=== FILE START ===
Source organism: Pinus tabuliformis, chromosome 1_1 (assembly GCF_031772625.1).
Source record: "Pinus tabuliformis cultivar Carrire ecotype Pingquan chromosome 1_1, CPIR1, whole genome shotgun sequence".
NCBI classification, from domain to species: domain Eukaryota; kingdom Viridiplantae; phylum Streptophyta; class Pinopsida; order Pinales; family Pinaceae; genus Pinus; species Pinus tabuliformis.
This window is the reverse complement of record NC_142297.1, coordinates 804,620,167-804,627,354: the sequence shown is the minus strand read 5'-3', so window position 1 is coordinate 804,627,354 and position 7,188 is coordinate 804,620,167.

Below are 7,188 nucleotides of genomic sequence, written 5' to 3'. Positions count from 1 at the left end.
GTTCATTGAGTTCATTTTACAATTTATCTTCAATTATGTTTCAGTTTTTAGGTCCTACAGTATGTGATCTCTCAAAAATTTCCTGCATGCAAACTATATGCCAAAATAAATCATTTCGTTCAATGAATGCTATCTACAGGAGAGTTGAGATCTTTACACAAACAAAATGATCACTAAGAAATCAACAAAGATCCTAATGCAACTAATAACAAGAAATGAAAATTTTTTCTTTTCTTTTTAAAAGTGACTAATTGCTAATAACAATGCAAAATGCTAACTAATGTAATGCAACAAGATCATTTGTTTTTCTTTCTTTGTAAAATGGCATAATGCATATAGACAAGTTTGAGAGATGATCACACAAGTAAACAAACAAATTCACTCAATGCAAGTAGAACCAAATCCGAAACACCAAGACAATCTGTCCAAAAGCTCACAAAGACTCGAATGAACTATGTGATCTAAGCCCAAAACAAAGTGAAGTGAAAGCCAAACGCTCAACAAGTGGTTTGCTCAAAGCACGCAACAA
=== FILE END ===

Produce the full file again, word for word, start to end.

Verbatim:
Source organism: Pinus tabuliformis, chromosome 1_1 (assembly GCF_031772625.1).
Source record: "Pinus tabuliformis cultivar Carrire ecotype Pingquan chromosome 1_1, CPIR1, whole genome shotgun sequence".
NCBI classification, from domain to species: domain Eukaryota; kingdom Viridiplantae; phylum Streptophyta; class Pinopsida; order Pinales; family Pinaceae; genus Pinus; species Pinus tabuliformis.
This window is the reverse complement of record NC_142297.1, coordinates 804,620,167-804,627,354: the sequence shown is the minus strand read 5'-3', so window position 1 is coordinate 804,627,354 and position 7,188 is coordinate 804,620,167.

Below are 7,188 nucleotides of genomic sequence, written 5' to 3'. Positions count from 1 at the left end.
GTTCATTGAGTTCATTTTACAATTTATCTTCAATTATGTTTCAGTTTTTAGGTCCTACAGTATGTGATCTCTCAAAAATTTCCTGCATGCAAACTATATGCCAAAATAAATCATTTCGTTCAATGAATGCTATCTACAGGAGAGTTGAGATCTTTACACAAACAAAATGATCACTAAGAAATCAACAAAGATCCTAATGCAACTAATAACAAGAAATGAAAATTTTTTCTTTTCTTTTTAAAAGTGACTAATTGCTAATAACAATGCAAAATGCTAACTAATGTAATGCAACAAGATCATTTGTTTTTCTTTCTTTGTAAAATGGCATAATGCATATAGACAAGTTTGAGAGATGATCACACAAGTAAACAAACAAATTCACTCAATGCAAGTAGAACCAAATCCGAAACACCAAGACAATCTGTCCAAAAGCTCACAAAGACTCGAATGAACTATGTGATCTAAGCCCAAAACAAAGTGAAGTGAAAGCCAAACGCTCAACAAGTGGTTTGCTCAAAGCACGCAACAA